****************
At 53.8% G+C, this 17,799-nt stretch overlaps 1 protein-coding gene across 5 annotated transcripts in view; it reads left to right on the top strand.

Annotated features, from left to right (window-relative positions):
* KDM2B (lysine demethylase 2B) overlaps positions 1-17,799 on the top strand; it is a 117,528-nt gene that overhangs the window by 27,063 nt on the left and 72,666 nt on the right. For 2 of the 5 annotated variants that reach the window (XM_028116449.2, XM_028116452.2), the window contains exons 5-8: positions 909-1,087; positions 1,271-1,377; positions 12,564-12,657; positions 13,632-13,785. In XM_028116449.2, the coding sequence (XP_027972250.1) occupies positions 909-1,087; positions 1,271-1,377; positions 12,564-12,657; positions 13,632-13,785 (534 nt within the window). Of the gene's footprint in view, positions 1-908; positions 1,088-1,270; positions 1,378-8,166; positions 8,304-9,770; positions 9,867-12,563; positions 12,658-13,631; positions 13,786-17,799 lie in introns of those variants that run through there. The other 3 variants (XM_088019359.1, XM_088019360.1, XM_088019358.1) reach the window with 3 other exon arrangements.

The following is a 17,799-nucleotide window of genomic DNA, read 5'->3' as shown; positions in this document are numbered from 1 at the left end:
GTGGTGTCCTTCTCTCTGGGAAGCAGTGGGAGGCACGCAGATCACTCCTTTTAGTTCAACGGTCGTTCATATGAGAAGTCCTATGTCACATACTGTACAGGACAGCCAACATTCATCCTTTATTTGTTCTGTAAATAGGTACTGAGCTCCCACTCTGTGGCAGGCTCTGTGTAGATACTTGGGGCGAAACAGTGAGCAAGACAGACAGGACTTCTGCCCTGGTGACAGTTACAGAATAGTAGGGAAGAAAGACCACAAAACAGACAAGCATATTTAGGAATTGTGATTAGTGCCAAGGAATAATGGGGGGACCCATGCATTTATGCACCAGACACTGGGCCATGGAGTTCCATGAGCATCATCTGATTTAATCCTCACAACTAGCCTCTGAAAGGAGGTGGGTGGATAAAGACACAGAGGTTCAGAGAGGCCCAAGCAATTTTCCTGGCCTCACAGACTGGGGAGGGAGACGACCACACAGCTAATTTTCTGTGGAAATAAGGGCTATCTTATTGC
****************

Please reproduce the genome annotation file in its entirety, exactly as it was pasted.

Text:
At 53.8% G+C, this 17,799-nt stretch overlaps 1 protein-coding gene across 5 annotated transcripts in view; it reads left to right on the top strand.

Annotated features, from left to right (window-relative positions):
* KDM2B (lysine demethylase 2B) overlaps positions 1-17,799 on the top strand; it is a 117,528-nt gene that overhangs the window by 27,063 nt on the left and 72,666 nt on the right. For 2 of the 5 annotated variants that reach the window (XM_028116449.2, XM_028116452.2), the window contains exons 5-8: positions 909-1,087; positions 1,271-1,377; positions 12,564-12,657; positions 13,632-13,785. In XM_028116449.2, the coding sequence (XP_027972250.1) occupies positions 909-1,087; positions 1,271-1,377; positions 12,564-12,657; positions 13,632-13,785 (534 nt within the window). Of the gene's footprint in view, positions 1-908; positions 1,088-1,270; positions 1,378-8,166; positions 8,304-9,770; positions 9,867-12,563; positions 12,658-13,631; positions 13,786-17,799 lie in introns of those variants that run through there. The other 3 variants (XM_088019359.1, XM_088019360.1, XM_088019358.1) reach the window with 3 other exon arrangements.

The following is a 17,799-nucleotide window of genomic DNA, read 5'->3' as shown; positions in this document are numbered from 1 at the left end:
GTGGTGTCCTTCTCTCTGGGAAGCAGTGGGAGGCACGCAGATCACTCCTTTTAGTTCAACGGTCGTTCATATGAGAAGTCCTATGTCACATACTGTACAGGACAGCCAACATTCATCCTTTATTTGTTCTGTAAATAGGTACTGAGCTCCCACTCTGTGGCAGGCTCTGTGTAGATACTTGGGGCGAAACAGTGAGCAAGACAGACAGGACTTCTGCCCTGGTGACAGTTACAGAATAGTAGGGAAGAAAGACCACAAAACAGACAAGCATATTTAGGAATTGTGATTAGTGCCAAGGAATAATGGGGGGACCCATGCATTTATGCACCAGACACTGGGCCATGGAGTTCCATGAGCATCATCTGATTTAATCCTCACAACTAGCCTCTGAAAGGAGGTGGGTGGATAAAGACACAGAGGTTCAGAGAGGCCCAAGCAATTTTCCTGGCCTCACAGACTGGGGAGGGAGACGACCACACAGCTAATTTTCTGTGGAAATAAGGGCTATCTTATTGC